Could the paintings go? Leave aside how they relate to the rest of Lucas and consider how they relate to other collections in Baltimore. Take away the paintings and you seriously compromise the BMA's ability to tell the story of the pre-impressionist period in France, particularly of the Barbizon school and of Orientalism, works by such artists as Corot, Daubigny, Theodore Rousseau, Benjamin Constant, Prosper Marilhat. Some of these are represented by works elsewhere, but nowhere so well as in the Lucas collection. These works not only relate to later movements, such as Orientalism's influence on Matisse and the Barbizon school's influence on the impressionists, but there are direct influences in individual cases as well. The museum, for instance, owns works by Monet; in the Lucas collection are works by his teachers Jongkind and Boudin, whose scenes influenced Monet directly.
The Lucas paintings fit into the totality of 19th century painting at the Walters and the BMA like pieces in a jigsaw puzzle. In both the Lucas and the Walters collection are works by Jean-Leon Gerome, for instance. The Lucas early 19th century landscape by Georges Michel, at the Walters, fills a gap by acting as a bridge between Dutch 17th century landscape painting and the Barbizon school, as does the Lucas landscape by Francois Bonvin at the BMA. Bonvin's study of shoes is a nice companion to Van Gogh's study of shoes in the Cone collection. Van Gogh was influenced by the brush stroke of Adolphe Monticelli, whose rococo revival garden scene from the Lucas collection is at the Walters.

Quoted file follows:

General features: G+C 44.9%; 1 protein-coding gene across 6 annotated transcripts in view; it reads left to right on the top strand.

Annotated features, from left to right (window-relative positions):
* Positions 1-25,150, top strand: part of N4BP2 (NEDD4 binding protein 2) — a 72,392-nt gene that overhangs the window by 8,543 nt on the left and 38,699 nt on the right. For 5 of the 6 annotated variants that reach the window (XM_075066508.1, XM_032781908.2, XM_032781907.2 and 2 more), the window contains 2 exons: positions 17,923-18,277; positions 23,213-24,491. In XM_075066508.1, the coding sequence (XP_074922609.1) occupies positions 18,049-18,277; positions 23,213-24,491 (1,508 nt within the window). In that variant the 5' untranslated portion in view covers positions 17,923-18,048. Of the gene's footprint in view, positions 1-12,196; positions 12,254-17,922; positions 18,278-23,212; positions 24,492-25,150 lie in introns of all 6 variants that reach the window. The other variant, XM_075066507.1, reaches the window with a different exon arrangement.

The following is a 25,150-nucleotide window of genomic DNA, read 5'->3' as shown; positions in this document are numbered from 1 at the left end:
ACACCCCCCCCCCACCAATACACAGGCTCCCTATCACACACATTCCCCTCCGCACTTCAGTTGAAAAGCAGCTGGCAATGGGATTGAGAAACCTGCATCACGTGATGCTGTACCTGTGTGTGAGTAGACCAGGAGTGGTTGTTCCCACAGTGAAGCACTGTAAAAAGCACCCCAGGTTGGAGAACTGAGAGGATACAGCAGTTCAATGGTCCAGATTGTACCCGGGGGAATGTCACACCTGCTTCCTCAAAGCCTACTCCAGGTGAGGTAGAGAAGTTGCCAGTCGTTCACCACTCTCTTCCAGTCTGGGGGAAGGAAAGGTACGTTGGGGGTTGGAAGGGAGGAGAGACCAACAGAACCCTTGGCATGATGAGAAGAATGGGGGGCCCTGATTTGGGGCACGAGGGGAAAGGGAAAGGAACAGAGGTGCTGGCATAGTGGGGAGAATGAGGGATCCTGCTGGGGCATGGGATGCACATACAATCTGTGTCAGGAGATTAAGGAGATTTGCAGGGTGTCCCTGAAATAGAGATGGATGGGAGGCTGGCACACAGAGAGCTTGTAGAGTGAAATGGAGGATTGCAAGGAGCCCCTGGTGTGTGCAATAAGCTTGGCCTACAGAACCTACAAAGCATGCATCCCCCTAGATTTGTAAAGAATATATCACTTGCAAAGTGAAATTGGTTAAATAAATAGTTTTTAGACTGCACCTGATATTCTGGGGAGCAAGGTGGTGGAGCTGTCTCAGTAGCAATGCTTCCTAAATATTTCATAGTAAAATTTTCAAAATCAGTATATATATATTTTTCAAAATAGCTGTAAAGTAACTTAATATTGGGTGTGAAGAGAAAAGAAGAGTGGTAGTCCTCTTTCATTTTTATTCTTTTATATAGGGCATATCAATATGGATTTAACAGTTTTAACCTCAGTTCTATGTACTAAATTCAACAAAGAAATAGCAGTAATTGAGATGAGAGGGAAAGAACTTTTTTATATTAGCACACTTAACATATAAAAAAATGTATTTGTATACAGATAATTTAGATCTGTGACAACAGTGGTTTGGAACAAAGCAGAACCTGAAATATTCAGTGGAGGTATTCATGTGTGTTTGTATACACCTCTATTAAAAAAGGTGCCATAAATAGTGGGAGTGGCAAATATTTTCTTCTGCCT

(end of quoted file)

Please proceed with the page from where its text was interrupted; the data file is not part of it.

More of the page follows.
In sum, the Lucas paintings touch these institutions' other holdings at so many points that it would be impossible to remove them without leaving a large gap in Baltimore's extraordinary holdings of 19th century art.
What about the Baryes? Here the argument is a little different and a little more specialized. William Walters, Henry's father, was the greatest patron Antoine-Louis Barye ever had, and Lucas acted as agent between the two. Walters bought not only for himself but for the Corcoran Gallery in Washington, as head of its acquisitions committee. And Lucas bought Baryes for himself. As a result of the three collections, there are about 375 Barye sculptures in the Baltimore-Washington area; 75 of those are in the Lucas collection, which also contains Barye works in other media including paintings, watercolors and prints. That makes this area "the most important center for the study of the artist outside Paris," according to Sona Johnston, BMA curator of painting and sculpture before 1900.
The Lucas Baryes cannot be dispersed without deeply compromising that importance, aside from the fact that Barye represents one of Lucas' most consuming collecting interests.
That leaves the palettes and the porcelains, surely more significant as examples of Lucas' collecting interests than as money raisers; how much could they bring?
Against all arguments for keeping the collection intact, the Institute must balance its need for the money it could bring in. If the collection brought $20 million, it could quintuple the endowment with one stroke, and provide about $1 million a year in income, or about 8 percent of the current $12 million budget.
According to Mr. Lazarus, such a sum could be used to "enrich education" in such areas as "increased aid, faculty development, library expansion." But he added, "I don't know what it would be used for. It needs planning." In general, he indicated, it would enhance the school's standing. "We are minimally endowed and fragile; the fiscal stability of the Institute is perceived as weak." By comparison, the Rhode Island School of Design's endowment is $50 million, he pointed out.
So the millions that sale of the Lucas collection could bring in is understandably a major consideration for the Institute. But to acquire those millions by causing so great a loss to Baltimore, or to dispose of even a part of a collection that for many reasons deeply deserves to survive intact in this community -- that would surely be an act that Baltimore could neither forget nor forgive.